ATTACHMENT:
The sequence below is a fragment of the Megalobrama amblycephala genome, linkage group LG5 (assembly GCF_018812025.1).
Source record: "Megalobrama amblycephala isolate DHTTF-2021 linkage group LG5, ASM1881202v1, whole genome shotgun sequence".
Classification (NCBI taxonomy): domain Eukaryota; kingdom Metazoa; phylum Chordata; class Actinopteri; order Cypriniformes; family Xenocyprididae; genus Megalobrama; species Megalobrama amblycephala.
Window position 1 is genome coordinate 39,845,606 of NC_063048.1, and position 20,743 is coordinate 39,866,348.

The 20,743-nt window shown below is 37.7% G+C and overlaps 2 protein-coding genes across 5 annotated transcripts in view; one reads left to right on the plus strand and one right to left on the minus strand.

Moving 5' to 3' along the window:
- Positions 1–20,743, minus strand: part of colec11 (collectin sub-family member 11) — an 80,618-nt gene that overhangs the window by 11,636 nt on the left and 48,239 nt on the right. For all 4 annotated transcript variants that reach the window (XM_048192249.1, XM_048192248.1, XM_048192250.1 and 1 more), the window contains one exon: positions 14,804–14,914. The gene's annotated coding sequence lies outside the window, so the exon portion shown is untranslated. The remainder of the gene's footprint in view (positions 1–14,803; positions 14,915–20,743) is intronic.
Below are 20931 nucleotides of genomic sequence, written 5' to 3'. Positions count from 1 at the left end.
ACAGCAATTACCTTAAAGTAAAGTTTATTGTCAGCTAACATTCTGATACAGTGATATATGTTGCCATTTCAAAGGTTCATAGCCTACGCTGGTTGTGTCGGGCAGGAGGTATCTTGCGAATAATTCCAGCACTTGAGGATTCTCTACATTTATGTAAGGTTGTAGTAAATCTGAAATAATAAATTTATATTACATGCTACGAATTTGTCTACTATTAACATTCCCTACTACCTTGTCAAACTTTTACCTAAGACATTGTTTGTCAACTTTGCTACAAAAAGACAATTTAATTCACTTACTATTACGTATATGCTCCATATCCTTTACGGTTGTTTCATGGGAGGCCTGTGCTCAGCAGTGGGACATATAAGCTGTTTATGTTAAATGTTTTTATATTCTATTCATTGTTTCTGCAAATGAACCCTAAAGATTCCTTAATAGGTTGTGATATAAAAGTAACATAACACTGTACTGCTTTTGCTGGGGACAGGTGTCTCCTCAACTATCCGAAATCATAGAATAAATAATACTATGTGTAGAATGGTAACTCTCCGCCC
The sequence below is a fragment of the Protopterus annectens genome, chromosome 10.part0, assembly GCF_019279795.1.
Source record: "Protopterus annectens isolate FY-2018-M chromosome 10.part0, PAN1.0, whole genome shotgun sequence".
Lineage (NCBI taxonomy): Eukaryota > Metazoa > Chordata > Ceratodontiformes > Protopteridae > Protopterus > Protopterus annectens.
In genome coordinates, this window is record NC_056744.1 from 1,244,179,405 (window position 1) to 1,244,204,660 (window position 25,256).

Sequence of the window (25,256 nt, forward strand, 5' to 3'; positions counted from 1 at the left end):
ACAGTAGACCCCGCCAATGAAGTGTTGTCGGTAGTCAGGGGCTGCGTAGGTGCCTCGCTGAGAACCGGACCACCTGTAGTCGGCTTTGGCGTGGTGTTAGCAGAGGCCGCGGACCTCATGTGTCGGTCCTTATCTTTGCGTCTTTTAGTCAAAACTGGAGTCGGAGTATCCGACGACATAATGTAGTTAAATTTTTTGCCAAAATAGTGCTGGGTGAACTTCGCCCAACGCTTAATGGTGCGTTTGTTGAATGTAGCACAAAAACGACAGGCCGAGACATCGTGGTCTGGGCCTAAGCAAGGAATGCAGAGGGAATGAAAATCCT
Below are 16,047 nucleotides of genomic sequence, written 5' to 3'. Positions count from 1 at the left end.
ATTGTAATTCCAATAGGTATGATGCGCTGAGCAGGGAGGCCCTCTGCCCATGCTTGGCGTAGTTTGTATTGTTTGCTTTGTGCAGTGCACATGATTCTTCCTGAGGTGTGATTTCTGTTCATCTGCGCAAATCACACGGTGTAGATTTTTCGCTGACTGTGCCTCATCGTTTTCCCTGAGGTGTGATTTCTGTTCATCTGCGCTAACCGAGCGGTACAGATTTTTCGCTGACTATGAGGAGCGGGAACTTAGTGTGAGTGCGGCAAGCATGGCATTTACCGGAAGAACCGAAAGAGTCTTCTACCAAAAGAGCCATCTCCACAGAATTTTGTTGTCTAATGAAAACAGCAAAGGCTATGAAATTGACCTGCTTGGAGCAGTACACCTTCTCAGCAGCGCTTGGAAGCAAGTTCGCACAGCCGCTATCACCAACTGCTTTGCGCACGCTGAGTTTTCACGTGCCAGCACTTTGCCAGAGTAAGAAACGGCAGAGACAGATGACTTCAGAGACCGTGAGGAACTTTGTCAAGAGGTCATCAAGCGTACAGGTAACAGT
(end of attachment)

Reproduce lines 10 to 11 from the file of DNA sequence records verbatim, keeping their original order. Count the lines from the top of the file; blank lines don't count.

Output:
The sequence below is a fragment of the Protopterus annectens genome, chromosome 10.part0, assembly GCF_019279795.1.
Source record: "Protopterus annectens isolate FY-2018-M chromosome 10.part0, PAN1.0, whole genome shotgun sequence".